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Chicken Roosts

Roosting Flock of Chickens

Chicken Roosts, The Basics

It is the nature of wild chickens to roost in tree limbs to escape predators. This instinctive behavior, however, is still present in domesticated chickens such that even when you put them in confinement, they will find the best chicken roosts available.
Other than perpetuating this basic instinct, the act of roosting also has other benefits for your chickens.Roosting puts your birds far from the ground when they are sleeping. This is one of the basics of what chickens need. Keep in mind that the ground is where most of the harmful bacteria are deposited. Chicken droppings and dung are pooled on the earth and immediately becomes breeding sites for bacteria which can cause illnesses to your birds. Allowing your chicken to spend the night on the ground puts them at greater risk for infections because the ammonia emitted from these droppings can cause respiratory diseases like infectious coryza in your birds.

Moreover, the ground also has crawling insects like scorpions and centipedes that can attack your chickens, especially at night. While it is true that they are no match for your birds at daytime and make sumptuous meals for them, chickens can hardly see scorpions and their ilk at night. Just one sting from them can make your bird sick or worse, kill them. They are also vulnerable to predators like rats, foxes and snakes when left to sleep the night on the ground. When they have chicken roosts to sleep on, they are not easily reached by these predators. More importantly, they are able to see these as they approach and are thus able to defend themselves.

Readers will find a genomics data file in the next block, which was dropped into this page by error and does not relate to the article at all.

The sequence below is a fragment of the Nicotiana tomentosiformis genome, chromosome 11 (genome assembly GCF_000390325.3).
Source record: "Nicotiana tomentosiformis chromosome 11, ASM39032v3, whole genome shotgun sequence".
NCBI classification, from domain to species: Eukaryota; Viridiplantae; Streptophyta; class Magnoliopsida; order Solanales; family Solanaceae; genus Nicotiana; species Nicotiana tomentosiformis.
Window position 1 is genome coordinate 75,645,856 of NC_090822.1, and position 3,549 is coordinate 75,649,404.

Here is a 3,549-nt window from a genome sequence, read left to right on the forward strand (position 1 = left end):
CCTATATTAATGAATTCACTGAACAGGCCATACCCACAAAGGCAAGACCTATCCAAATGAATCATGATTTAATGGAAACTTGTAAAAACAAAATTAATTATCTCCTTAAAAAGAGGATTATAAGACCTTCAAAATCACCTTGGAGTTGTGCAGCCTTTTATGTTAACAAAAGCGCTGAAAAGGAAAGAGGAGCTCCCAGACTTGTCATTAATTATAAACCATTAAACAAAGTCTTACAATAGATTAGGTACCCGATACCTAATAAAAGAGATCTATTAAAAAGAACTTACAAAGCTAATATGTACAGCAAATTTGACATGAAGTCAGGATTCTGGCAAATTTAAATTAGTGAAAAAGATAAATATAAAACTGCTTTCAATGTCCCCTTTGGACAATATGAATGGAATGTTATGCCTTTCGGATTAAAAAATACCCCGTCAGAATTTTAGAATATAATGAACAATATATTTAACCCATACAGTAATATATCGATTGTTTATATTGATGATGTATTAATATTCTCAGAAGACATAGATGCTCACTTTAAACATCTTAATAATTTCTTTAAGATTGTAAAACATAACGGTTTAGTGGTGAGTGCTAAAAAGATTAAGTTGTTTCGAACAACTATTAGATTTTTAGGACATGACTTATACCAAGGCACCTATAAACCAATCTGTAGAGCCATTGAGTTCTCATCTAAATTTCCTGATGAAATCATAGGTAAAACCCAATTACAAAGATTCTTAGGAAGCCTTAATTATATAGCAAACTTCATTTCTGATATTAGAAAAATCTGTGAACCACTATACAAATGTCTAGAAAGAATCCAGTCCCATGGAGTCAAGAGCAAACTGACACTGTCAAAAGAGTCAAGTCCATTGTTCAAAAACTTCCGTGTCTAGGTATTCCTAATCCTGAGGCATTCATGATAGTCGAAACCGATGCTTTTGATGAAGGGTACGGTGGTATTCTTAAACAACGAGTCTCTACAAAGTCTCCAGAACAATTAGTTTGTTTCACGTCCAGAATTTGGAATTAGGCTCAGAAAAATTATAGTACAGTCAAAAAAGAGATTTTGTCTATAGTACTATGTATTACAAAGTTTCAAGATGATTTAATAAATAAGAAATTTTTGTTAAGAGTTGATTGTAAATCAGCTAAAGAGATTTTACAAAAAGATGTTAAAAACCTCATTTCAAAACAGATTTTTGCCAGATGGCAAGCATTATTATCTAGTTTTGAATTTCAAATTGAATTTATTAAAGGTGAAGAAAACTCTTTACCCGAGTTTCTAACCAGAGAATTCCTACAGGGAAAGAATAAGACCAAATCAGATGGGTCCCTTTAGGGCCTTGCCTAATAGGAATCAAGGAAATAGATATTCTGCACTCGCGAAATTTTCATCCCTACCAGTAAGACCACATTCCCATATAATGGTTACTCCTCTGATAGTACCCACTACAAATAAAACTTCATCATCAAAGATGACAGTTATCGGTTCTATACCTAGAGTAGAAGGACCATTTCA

FeatherinBarred Rock on Chicken Roostsg also gets affected if you leave your birds without chicken roosts. Their chicken droppings will get stuck on their feathers, vents, feet and other parts of their body, making them smell and causing their feathers to get soiled and ugly. When they are perched on their chicken roosts, their droppings will just fall to the ground and they are kept clean as a result.

Other benefits of providing chicken roosts for your birds include protection from sudden floods and fluctuations in ground temperature and the chance for your chickens to exercise their wing and leg muscles as they fly up and come down from it.

Chicken roosts can either be made from rounded dowels, natural tree limbs and even PVC pipes, although the last type of material can be pretty slippery for your chickens. They can either be rounded, measuring around two inches in diameter or can also be a simple two by four board. When using planks for chicken roosts, make sure that you rough off the edges and smooth them with sand paper so that your birds will not get splinters while being able to conveniently hold on to their roosts.

Chicken roosts should be placed as high from the ground as the design of the coop allows and be securely attached to the chicken coop. There should be about ten to twelve inches of roosting bar space per hen. Make sure that the roost is not positioned above water or food feeders to prevent them from being contaminated with chicken droppings.

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